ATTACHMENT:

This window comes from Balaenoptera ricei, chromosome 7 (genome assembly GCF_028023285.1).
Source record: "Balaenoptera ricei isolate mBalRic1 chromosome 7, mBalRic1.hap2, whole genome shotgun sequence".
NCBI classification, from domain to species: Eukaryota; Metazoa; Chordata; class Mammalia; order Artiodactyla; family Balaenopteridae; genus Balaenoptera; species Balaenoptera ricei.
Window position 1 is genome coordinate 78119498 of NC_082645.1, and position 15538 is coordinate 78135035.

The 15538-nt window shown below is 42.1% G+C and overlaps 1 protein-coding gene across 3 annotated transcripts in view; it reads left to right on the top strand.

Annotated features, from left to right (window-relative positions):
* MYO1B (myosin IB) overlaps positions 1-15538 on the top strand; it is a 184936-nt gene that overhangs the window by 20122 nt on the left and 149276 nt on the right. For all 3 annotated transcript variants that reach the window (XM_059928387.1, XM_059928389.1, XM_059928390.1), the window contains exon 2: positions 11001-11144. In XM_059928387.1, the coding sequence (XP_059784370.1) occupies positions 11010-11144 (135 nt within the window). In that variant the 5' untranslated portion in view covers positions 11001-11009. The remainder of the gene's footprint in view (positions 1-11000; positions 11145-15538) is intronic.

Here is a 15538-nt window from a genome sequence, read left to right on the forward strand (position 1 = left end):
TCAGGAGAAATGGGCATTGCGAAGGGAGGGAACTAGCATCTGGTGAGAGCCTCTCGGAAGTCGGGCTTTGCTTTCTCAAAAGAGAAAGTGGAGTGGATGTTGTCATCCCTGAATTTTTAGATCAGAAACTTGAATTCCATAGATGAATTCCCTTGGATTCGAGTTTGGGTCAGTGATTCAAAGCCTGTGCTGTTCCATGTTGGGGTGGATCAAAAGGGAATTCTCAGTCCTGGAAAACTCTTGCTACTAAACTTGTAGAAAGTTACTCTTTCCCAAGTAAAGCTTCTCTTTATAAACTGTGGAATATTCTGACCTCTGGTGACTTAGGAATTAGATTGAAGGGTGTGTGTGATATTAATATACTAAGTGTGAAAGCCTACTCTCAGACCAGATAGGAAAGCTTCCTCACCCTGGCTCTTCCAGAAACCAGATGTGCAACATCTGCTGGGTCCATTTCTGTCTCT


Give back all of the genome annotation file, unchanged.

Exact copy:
This window comes from Balaenoptera ricei, chromosome 7 (genome assembly GCF_028023285.1).
Source record: "Balaenoptera ricei isolate mBalRic1 chromosome 7, mBalRic1.hap2, whole genome shotgun sequence".
NCBI classification, from domain to species: Eukaryota; Metazoa; Chordata; class Mammalia; order Artiodactyla; family Balaenopteridae; genus Balaenoptera; species Balaenoptera ricei.
Window position 1 is genome coordinate 78119498 of NC_082645.1, and position 15538 is coordinate 78135035.

The 15538-nt window shown below is 42.1% G+C and overlaps 1 protein-coding gene across 3 annotated transcripts in view; it reads left to right on the top strand.

Annotated features, from left to right (window-relative positions):
* MYO1B (myosin IB) overlaps positions 1-15538 on the top strand; it is a 184936-nt gene that overhangs the window by 20122 nt on the left and 149276 nt on the right. For all 3 annotated transcript variants that reach the window (XM_059928387.1, XM_059928389.1, XM_059928390.1), the window contains exon 2: positions 11001-11144. In XM_059928387.1, the coding sequence (XP_059784370.1) occupies positions 11010-11144 (135 nt within the window). In that variant the 5' untranslated portion in view covers positions 11001-11009. The remainder of the gene's footprint in view (positions 1-11000; positions 11145-15538) is intronic.

Here is a 15538-nt window from a genome sequence, read left to right on the forward strand (position 1 = left end):
TCAGGAGAAATGGGCATTGCGAAGGGAGGGAACTAGCATCTGGTGAGAGCCTCTCGGAAGTCGGGCTTTGCTTTCTCAAAAGAGAAAGTGGAGTGGATGTTGTCATCCCTGAATTTTTAGATCAGAAACTTGAATTCCATAGATGAATTCCCTTGGATTCGAGTTTGGGTCAGTGATTCAAAGCCTGTGCTGTTCCATGTTGGGGTGGATCAAAAGGGAATTCTCAGTCCTGGAAAACTCTTGCTACTAAACTTGTAGAAAGTTACTCTTTCCCAAGTAAAGCTTCTCTTTATAAACTGTGGAATATTCTGACCTCTGGTGACTTAGGAATTAGATTGAAGGGTGTGTGTGATATTAATATACTAAGTGTGAAAGCCTACTCTCAGACCAGATAGGAAAGCTTCCTCACCCTGGCTCTTCCAGAAACCAGATGTGCAACATCTGCTGGGTCCATTTCTGTCTCT